When we look at the fee-for-service model from only one perspective, it’s easy to condemn it as “the reason” healthcare spending has spiraled out of control.
When we look at the fee-for-service model from only one perspective, it’s easy to condemn it as “the reason” healthcare spending has spiraled out of control. When it comes to how providers bill for services, having the ability to bill for anything and everything could, and certainly did, encourage the ordering of too many tests and procedures, even unnecessary ones. The idea of value-based payment models not only encourages providers to make more mindful choices, but cost-effective ones too. It also challenges healthcare systems, pharmaceutical companies and patients to be even more vigilant about healthcare costs. Fees are relative to each party involved.
For payers, the idea of ‘fee-for-service’ isn’t inherently a bad one. Fee-for-service and quality don’t have to be mutually exclusive. When payers second guess claims, or refuse to pay them, the motivation isn’t necessarily linked to the quality of the care provided. Often, it’s a matter of cost efficiency: maybe the care was stellar, but did it need be so expensive? Could that quality of care been achieved for less money?
In terms of getting healthcare back on track financially, these are actually important questions to be asking. And by asking these questions, healthcare innovators become motivated to find new ways to get maximum quality for minimum cost. When it comes to government insurance, the drive to achieve maximum quality for minimum cost is meant to lessen the financial burden of taxpayers.
From the provider’s perspective, it probably doesn’t seem reasonable to expect every patient with the same condition will have the same healthcare needs and, therefore, costs. In the short view, this might be true. But if payers are looking at averages across longer periods of time, and looking at data collected from multiple sources to see if, indeed, there are similarities among certain patient demographics that can be quantified. By quantifying them, and backing it up with supporting data, payers can create a picture of patient populations that can be assigned a cost value.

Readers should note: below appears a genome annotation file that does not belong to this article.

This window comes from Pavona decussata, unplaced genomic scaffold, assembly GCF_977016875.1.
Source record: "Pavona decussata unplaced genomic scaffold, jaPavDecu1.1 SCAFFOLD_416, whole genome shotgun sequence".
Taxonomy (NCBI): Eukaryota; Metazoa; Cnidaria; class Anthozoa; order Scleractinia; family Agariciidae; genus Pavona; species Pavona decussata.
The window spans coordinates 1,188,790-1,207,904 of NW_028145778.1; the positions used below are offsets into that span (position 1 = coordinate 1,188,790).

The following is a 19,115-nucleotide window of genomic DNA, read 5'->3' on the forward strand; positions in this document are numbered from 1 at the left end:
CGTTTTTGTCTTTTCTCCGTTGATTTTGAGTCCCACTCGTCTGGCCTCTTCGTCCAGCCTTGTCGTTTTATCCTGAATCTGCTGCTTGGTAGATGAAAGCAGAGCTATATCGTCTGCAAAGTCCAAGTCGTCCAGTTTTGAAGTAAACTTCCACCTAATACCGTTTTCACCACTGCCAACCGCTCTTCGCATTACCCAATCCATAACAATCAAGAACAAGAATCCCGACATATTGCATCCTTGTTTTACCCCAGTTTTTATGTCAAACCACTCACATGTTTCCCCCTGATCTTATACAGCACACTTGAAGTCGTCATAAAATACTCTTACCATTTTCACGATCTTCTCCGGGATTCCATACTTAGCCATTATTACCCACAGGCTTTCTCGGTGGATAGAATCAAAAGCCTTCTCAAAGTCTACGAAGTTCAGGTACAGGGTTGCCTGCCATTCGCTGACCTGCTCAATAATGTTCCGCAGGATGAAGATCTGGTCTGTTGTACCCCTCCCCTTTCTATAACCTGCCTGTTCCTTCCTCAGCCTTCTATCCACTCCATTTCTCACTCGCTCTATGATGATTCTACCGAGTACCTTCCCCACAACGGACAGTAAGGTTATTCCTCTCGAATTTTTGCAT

The consistency of this analysis and the results isn’t a perfect science, though. But the point behind it, for payers, is creating a somewhat predictable model so that regardless of where the patient receives treatment, whichever provider, the quality and cost is equivalent.
So too, then, must payers be confronted with the reality of fraud and abuse. In any payment system, individuals determined to do so will “work” the system to their advantage, even if that means fraud. However, in some cases, the system is set up in such a way that it lends itself to being vulnerable to abuse. Fee-for-Service models are, inherently, vulnerable if they are not paired with careful measures of tracking, review and an overall atmosphere of accountability.
The trap that providers and payers can fall into is forgetting the end-all, be-all of policy changes and decision making around payment models: the interest of the patient.
Fee-for-Service goes back to World War II, when the concept emerged simultaneously with the first round of managed care. Keeping that in mind, it’s probably one reason it’s been so hard to shake. During WWII, when employers were short-handed, what with so many men overseas, one way to entice people to work for them was by offering health benefits. We still practice this, but, as more people rejoined and joined the workforce, the benefits plans needed to become competitive. So, prices went up – and managed care didn’t fare well in the following decades.
Then, with the introduction of Accountable Care, the underlying motif of managed care resurfaced – and appeared to be a decent solution to the overwhelming cost control issues that plague healthcare after years of practice-and malpractice-of the fee-for-service model.
For payers, though, it’s not a simple ‘and/or’ – there are actually several other fee-for-service alternatives out there, some of which are quite different from the previous, sole alternative of managed care. Bundled payments, shared savings and partial capitation provide healthcare organizations and payers more options than ever before in terms of how they handle cost.
Moving away from fee-for-service is essential to creating a sustainable healthcare system in the U.S., but the alternative that will be widely utilized has yet to emerge in a majority.